We acknowledge that sexuality, creativity, and spirituality are all part of the same continuum; they’re just different octaves of the same energy. The passion of the Beloved regenerates our life; we literally fall in love with ourselves and, as Rumi says, we find the wonders and splendors within. No one can ever take your Beloved away, and it will never abandon you. This is the perfect way to heal abandonment, separation, and loneliness.
Through the journey of meeting our Beloved we become the Sacred Human, and along the way heaven and earth meet inside us. It is such a delicious way of being as we honour the fact that we are both human and spirit, with one not being better than the other. We can delight in being ordinarily human. Life can be mundane, painful or challenging, and we accept this as the spectrum of existence on earth.
In addition to discussing these concepts on a personal level, just imagine applying these principles globally. Certainly, we would see the beauty of all races and creeds, ethnic groups and species, and would care deeply for Gaia, our Beloved Planet which has been going through so much environmental duress.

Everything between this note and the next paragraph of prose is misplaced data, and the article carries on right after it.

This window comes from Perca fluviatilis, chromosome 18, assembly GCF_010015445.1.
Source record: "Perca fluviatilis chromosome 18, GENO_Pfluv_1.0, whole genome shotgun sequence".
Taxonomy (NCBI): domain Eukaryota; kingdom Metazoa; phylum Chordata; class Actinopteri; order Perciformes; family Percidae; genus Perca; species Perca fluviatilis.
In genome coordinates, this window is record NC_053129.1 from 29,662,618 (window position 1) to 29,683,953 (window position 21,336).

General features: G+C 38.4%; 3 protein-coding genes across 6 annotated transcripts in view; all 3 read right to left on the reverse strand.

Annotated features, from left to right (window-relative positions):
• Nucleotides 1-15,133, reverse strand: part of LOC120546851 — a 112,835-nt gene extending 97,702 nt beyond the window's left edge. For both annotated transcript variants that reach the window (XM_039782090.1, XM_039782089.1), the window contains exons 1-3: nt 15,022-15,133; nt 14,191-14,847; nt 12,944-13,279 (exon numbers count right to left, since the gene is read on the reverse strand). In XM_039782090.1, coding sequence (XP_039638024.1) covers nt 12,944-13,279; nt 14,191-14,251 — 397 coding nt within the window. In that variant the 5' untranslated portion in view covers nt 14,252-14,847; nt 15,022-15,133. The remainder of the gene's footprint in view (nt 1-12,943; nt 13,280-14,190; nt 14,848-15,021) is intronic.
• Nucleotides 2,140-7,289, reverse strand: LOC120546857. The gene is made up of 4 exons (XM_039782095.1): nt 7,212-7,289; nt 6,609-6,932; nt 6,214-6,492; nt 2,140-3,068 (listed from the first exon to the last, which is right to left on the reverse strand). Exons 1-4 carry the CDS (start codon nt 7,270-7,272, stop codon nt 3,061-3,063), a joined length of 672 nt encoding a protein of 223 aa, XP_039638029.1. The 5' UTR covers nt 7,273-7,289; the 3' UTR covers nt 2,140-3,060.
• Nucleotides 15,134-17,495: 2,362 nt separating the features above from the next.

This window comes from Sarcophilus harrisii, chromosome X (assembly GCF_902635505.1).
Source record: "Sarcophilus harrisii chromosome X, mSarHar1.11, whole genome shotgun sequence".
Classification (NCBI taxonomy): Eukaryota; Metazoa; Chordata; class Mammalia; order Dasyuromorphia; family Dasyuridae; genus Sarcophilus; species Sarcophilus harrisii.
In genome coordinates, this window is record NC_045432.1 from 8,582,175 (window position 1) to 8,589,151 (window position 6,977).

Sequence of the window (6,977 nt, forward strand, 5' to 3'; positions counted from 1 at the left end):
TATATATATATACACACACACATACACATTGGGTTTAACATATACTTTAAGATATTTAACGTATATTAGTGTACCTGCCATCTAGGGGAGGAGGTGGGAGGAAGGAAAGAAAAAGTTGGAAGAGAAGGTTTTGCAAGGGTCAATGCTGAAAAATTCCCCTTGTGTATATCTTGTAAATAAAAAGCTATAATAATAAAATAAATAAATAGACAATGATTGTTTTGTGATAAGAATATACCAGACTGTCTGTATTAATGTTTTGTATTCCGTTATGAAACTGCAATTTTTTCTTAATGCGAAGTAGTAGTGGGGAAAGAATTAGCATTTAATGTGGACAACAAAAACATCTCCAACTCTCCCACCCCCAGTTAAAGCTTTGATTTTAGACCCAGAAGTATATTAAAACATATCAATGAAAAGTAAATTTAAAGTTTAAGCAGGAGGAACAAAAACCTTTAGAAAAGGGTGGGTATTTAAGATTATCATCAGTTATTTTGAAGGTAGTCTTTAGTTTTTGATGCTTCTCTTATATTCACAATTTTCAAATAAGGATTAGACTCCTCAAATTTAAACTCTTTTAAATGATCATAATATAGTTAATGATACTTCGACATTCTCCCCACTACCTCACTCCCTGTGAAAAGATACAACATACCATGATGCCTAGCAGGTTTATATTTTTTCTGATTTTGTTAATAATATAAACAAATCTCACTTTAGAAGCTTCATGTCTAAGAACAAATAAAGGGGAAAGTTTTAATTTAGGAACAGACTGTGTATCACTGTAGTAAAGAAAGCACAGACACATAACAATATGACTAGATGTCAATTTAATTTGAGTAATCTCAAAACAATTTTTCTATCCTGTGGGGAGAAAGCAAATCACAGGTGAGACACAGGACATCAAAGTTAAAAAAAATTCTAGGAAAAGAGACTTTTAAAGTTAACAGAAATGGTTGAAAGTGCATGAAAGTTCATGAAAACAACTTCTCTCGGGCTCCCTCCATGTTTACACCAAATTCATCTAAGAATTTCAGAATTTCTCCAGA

We are optimistic and hopeful that the emergence of the Beloved within will help to heal our planet. It will be the union of the pro-action of the Sacred Masculine and the compassion and nurturing of the Divine Feminine that will evolve, transform and save our world. We leave you with these last words from Rumi:
The time has come to turn your heart into a temple of fire. Your essence is gold hidden in dust.
To reveal its splendor, you need to burn in the fire of love.
Gord Riddell and Kathy Ryndak are co-founders of the Transformational Arts College of Spiritual and Holistic Training. The College offers professional training programs in Spiritual Psychotherapy, Spiritual Director, Holistic Health, and Coaching. For more information or for a course calendar, call 416-484-0454 or 1-800-TAC-SELF, or visit www.transformationalarts.com. To receive their monthly e-newsletter, email firstname.lastname@example.org